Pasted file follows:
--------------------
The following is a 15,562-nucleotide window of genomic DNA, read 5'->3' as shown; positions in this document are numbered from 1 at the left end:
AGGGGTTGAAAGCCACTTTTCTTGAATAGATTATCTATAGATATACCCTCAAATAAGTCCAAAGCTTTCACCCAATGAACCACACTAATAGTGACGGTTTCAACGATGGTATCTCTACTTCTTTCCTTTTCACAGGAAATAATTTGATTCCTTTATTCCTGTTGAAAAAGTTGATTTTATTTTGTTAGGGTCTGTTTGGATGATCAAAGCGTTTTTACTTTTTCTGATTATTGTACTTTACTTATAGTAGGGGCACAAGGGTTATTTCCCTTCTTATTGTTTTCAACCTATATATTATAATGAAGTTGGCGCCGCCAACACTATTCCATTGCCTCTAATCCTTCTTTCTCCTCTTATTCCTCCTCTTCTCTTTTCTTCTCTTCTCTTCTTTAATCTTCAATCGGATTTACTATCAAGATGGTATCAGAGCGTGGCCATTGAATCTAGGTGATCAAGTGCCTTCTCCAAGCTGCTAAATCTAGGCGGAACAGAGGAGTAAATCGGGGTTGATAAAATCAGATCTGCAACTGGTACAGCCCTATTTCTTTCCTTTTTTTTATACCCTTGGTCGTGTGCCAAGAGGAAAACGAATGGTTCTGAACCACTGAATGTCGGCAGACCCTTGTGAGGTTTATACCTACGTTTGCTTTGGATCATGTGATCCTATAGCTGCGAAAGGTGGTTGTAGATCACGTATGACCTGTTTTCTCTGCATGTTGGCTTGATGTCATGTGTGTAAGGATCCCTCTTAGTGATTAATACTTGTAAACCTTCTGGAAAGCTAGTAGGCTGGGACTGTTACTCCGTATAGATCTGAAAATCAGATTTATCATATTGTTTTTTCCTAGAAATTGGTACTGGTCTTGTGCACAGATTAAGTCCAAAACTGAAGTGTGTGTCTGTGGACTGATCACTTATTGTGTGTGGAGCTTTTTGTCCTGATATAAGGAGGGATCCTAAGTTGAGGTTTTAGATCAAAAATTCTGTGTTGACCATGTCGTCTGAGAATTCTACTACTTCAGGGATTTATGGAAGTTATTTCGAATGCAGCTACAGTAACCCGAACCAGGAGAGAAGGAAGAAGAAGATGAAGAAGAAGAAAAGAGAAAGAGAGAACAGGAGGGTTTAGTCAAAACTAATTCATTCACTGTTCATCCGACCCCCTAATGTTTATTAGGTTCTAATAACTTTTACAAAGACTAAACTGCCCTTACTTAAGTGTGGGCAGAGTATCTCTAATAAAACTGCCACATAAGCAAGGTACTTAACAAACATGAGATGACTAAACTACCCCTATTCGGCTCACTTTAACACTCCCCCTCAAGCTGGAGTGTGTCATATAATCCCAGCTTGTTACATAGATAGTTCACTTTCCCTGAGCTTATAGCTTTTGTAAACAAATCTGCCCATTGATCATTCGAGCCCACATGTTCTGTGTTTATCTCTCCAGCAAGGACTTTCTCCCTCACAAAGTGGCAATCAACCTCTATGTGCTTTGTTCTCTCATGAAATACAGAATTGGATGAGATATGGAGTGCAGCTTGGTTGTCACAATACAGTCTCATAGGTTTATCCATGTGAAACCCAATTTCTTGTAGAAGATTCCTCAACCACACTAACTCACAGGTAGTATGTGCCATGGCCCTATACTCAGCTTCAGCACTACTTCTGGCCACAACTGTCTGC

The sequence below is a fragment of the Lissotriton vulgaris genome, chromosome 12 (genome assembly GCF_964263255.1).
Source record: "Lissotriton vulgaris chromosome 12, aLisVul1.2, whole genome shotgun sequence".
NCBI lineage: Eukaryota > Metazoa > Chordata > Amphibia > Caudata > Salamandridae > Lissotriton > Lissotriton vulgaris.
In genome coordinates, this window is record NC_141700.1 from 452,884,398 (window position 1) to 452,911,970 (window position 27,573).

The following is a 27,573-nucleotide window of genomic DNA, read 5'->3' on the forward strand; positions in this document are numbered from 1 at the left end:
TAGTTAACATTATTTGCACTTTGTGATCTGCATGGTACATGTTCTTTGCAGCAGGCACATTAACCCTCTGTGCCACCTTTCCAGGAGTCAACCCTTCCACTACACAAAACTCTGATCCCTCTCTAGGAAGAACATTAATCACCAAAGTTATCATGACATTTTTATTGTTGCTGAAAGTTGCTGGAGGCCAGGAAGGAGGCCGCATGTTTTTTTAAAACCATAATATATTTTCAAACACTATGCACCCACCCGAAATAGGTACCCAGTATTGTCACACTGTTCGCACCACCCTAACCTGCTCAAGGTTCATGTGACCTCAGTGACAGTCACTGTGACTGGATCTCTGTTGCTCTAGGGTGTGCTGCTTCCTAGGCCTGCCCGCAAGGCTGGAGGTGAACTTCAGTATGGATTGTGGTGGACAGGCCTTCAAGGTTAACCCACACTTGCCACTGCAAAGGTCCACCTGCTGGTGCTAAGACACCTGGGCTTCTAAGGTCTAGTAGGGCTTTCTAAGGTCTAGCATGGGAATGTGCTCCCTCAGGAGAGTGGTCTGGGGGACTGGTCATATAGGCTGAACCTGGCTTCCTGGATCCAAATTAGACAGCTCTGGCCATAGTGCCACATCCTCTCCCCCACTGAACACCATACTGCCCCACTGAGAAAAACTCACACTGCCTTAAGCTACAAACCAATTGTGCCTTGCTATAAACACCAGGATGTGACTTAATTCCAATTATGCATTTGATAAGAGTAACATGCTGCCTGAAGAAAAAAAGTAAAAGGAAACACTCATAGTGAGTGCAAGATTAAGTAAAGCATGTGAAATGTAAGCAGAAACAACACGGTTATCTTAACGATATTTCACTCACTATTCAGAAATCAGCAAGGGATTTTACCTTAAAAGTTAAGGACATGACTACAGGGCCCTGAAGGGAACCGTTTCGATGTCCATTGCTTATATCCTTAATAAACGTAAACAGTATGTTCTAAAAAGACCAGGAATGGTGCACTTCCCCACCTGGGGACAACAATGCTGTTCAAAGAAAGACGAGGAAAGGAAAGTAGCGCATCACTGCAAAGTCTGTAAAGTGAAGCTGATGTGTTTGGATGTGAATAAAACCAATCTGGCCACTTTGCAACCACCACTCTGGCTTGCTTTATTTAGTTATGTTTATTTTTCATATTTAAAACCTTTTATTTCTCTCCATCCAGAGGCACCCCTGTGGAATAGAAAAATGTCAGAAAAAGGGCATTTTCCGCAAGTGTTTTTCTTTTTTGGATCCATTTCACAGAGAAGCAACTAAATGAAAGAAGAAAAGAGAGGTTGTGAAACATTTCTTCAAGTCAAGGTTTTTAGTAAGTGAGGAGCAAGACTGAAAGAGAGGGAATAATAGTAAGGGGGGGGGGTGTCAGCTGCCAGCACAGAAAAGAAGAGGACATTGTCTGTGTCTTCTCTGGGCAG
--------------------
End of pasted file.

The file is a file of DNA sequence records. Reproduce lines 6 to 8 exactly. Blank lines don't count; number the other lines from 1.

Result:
In genome coordinates, this window is record NC_141700.1 from 452,884,398 (window position 1) to 452,911,970 (window position 27,573).

The following is a 27,573-nucleotide window of genomic DNA, read 5'->3' on the forward strand; positions in this document are numbered from 1 at the left end:
TAGTTAACATTATTTGCACTTTGTGATCTGCATGGTACATGTTCTTTGCAGCAGGCACATTAACCCTCTGTGCCACCTTTCCAGGAGTCAACCCTTCCACTACACAAAACTCTGATCCCTCTCTAGGAAGAACATTAATCACCAAAGTTATCATGACATTTTTATTGTTGCTGAAAGTTGCTGGAGGCCAGGAAGGAGGCCGCATGTTTTTTTAAAACCATAATATATTTTCAAACACTATGCACCCACCCGAAATAGGTACCCAGTATTGTCACACTGTTCGCACCACCCTAACCTGCTCAAGGTTCATGTGACCTCAGTGACAGTCACTGTGACTGGATCTCTGTTGCTCTAGGGTGTGCTGCTTCCTAGGCCTGCCCGCAAGGCTGGAGGTGAACTTCAGTATGGATTGTGGTGGACAGGCCTTCAAGGTTAACCCACACTTGCCACTGCAAAGGTCCACCTGCTGGTGCTAAGACACCTGGGCTTCTAAGGTCTAGTAGGGCTTTCTAAGGTCTAGCATGGGAATGTGCTCCCTCAGGAGAGTGGTCTGGGGGACTGGTCATATAGGCTGAACCTGGCTTCCTGGATCCAAATTAGACAGCTCTGGCCATAGTGCCACATCCTCTCCCCCACTGAACACCATACTGCCCCACTGAGAAAAACTCACACTGCCTTAAGCTACAAACCAATTGTGCCTTGCTATAAACACCAGGATGTGACTTAATTCCAATTATGCATTTGATAAGAGTAACATGCTGCCTGAAGAAAAAAAGTAAAAGGAAACACTCATAGTGAGTGCAAGATTAAGTAAAGCATGTGAAATGTAAGCAGAAACAACACGGTTATCTTAACGATATTTCACTCACTATTCAGAAATCAGCAAGGGATTTTACCTTAAAAGTTAAGGACATGACTACAGGGCCCTGAAGGGAACCGTTTCGATGTCCATTGCTTATATCCTTAATAAACGTAAACAGTATGTTCTAAAAAGACCAGGAATGGTGCACTTCCCCACCTGGGGACAACAATGCTGTTCAAAGAAAGACGAGGAAAGGAAAGTAGCGCATCACTGCAAAGTCTGTAAAGTGAAGCTGATGTGTTTGGATGTGAATAAAACCAATCTGGCCACTTTGCAACCACCACTCTGGCTTGCTTTATTTAGTTATGTTTATTTTTCATATTTAAAACCTTTTATTTCTCTCCATCCAGAGGCACCCCTGTGGAATAGAAAAATGTCAGAAAAAGGGCATTTTCCGCAAGTGTTTTTCTTTTTTGGATCCATTTCACAGAGAAGCAACTAAATGAAAGAAGAAAAGAGAGGTTGTGAAACATTTCTTCAAGTCAAGGTTTTTAGTAAGTGAGGAGCAAGACTGAAAGAGAGGGAATAATAGTAAGGGGGGGGGGTGTCAGCTGCCAGCACAGAAAAGAAGAGGACATTGTCTGTGTCTTCTCTGGGCAG